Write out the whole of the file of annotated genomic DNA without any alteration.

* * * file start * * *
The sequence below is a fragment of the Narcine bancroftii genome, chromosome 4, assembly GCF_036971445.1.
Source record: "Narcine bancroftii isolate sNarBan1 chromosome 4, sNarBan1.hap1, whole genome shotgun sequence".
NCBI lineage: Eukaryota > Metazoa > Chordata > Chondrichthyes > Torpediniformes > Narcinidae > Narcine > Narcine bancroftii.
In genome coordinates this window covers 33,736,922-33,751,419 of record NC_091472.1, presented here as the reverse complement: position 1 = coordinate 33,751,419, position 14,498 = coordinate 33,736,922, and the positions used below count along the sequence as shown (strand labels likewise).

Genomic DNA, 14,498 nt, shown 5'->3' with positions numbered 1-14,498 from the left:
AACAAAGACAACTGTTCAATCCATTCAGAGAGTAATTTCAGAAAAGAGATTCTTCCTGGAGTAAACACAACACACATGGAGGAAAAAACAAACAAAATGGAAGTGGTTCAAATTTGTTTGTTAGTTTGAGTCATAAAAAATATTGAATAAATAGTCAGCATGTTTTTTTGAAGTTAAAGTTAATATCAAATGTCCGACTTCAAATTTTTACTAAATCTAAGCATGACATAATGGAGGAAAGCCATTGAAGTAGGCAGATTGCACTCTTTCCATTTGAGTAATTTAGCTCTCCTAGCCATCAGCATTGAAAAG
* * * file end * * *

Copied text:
The sequence below is a fragment of the Narcine bancroftii genome, chromosome 4, assembly GCF_036971445.1.
Source record: "Narcine bancroftii isolate sNarBan1 chromosome 4, sNarBan1.hap1, whole genome shotgun sequence".
NCBI lineage: Eukaryota > Metazoa > Chordata > Chondrichthyes > Torpediniformes > Narcinidae > Narcine > Narcine bancroftii.
In genome coordinates this window covers 33,736,922-33,751,419 of record NC_091472.1, presented here as the reverse complement: position 1 = coordinate 33,751,419, position 14,498 = coordinate 33,736,922, and the positions used below count along the sequence as shown (strand labels likewise).

Genomic DNA, 14,498 nt, shown 5'->3' with positions numbered 1-14,498 from the left:
AACAAAGACAACTGTTCAATCCATTCAGAGAGTAATTTCAGAAAAGAGATTCTTCCTGGAGTAAACACAACACACATGGAGGAAAAAACAAACAAAATGGAAGTGGTTCAAATTTGTTTGTTAGTTTGAGTCATAAAAAATATTGAATAAATAGTCAGCATGTTTTTTTGAAGTTAAAGTTAATATCAAATGTCCGACTTCAAATTTTTACTAAATCTAAGCATGACATAATGGAGGAAAGCCATTGAAGTAGGCAGATTGCACTCTTTCCATTTGAGTAATTTAGCTCTCCTAGCCATCAGCATTGAAAAG